The drive in from the Shanghai airport yesterday was telling. Unlike Beijing, where everyone seems to drive in a state of grace, hands careful poised at "10" and "2," Shanghai is more pell-mell, more pet-met (petal to the metal).
In fact, people in Shanghai drive with verve and panache. They honk much more than in Beijing. And they do not just honk informationally. No, they honk with indignation and sometimes outrage.
Driving while indignant, this is easy for an American to understand. Indignation is, for many of us, our secret motive for driving. We take to the interstate with the conviction that the world is filled with idiots who have somehow escaped notice that they are idiots. That’s what our horn is for. A patriot duty is satisfied, and the spleen well vented.
But the Beijing case tells us that indignation need not take the wheel, that honking with outrage is an abitrary, cultural convention. Which raises the question, where does indignation come from?
In the American case, it comes from property rights. When in a car on the road, Americans file a claim. They say that the road ahead of them belongs, for the moment, to them. We call this our "right of way." If you cut me off, you violate my right of way and my property claim. I seek redress with my horn. I try to make you pay, at least sonically. That this never works, that you can be relied upon to honk back or flip me the bird, this bothers me not at all. Behind the wheel, each of us in Judge Judy, trying fellow drivers, finding them quilty, and meting out punishment. Body by Fisher, radio by Sirius, wisdom by Solomon.
Is that happening here in Shanghai? I have no idea. But Shanghai drivers do honk with embrage and this could be a key to a series of differences that appear, if only notionally, between Beijing and Shanghai. For the diferences between the cities goes much deeper than driving practices. People who live in Shanghai are said to be more entrepreneurial, more expressive, more vivid. In their time, they were more international, more fashionable, more au courant.
For parochial purposes, we may look for a Western correlate:
Shanghai is to Beijing
Montreal is to Toronto
New York is to Chicago
(i.e., First cities are to Second cities)
Rome is to Milan
Milan is to Paris
Paris is to London
There is a famous phrase in North America used to describe the difference between Canadian and American attitude towards over-the-counter drugs. In Canada, everything is prohibited, unless it is allowed. In the US, everything is allowed, unless it is prohibited. It feels something like this difference might hold here. Which would give us:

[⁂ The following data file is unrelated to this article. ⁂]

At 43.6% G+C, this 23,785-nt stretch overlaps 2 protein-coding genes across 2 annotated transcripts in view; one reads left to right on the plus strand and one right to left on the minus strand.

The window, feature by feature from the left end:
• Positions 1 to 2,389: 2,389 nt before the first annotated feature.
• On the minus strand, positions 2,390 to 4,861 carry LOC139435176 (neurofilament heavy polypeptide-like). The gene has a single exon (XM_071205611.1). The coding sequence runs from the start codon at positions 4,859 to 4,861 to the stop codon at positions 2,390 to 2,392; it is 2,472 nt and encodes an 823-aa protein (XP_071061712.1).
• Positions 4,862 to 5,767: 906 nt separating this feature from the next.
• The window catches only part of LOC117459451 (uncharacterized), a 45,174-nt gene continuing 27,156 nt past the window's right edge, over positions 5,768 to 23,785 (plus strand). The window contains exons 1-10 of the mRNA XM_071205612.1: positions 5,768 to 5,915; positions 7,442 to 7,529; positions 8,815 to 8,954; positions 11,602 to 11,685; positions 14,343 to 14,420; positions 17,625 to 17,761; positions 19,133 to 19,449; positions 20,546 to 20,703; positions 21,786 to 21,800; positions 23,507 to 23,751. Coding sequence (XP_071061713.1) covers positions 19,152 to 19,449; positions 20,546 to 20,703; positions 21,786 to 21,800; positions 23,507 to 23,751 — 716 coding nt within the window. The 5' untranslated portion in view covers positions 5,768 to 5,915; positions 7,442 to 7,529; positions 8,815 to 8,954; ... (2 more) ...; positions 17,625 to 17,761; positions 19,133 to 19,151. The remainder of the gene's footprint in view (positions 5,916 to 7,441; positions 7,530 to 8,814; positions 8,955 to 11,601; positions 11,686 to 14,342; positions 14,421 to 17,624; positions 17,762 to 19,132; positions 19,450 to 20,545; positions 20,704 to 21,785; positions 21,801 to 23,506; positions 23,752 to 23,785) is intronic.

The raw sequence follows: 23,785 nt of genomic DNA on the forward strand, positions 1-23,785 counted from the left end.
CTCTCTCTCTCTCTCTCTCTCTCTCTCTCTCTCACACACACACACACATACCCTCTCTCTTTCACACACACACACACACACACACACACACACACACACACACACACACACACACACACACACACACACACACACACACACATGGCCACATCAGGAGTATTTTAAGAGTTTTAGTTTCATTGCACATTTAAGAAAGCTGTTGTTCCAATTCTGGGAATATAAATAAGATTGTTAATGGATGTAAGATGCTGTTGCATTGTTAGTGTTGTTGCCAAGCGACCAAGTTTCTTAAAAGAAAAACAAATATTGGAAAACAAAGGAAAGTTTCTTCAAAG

Shanghai is to Beijing
the US is to Canada
Westerners tend to think of China as something monolithic, as the Chinese do too, sometimes. When you ask someone here how Communist party officials played midwive to capitalism, you are told, as if this were not just the best explanation but the obvious one, that they, the officials, managed the transition "for China." This says that over and above the ideas called "communism" and "capitalism" this is a still larger, more encompassing one called "China." And this is a very monolithic idea indeed.
But in other moments, the Chinese think of China as a country of countries. At the very least, one is obliged to distinquish between Beijing, Shanghai, Chengdu and Guangzhou, to which one would have to add the far North, the deep South and the wild West.
From an anthropological point of view, the idea called "China" is sensationally rich and supple. It allows for commonality big enough to bridge warring ideologies, and a particularity deft enough to parse out a lots of smaller differences. Clearly, the Chinese have not heard of the post moderism that insists that all categories of knowledge are unstable, those of nationality and place, most of all.
But then as any right thinking person understands, this conceit was really a Trojan horse introduced to Western thought by willy intellectuals. Post Modernism was designed to persuade us to dismantle Anglo American theory and the ideas of incumbent culture, and clear a path for the French intellectual’s "right of way."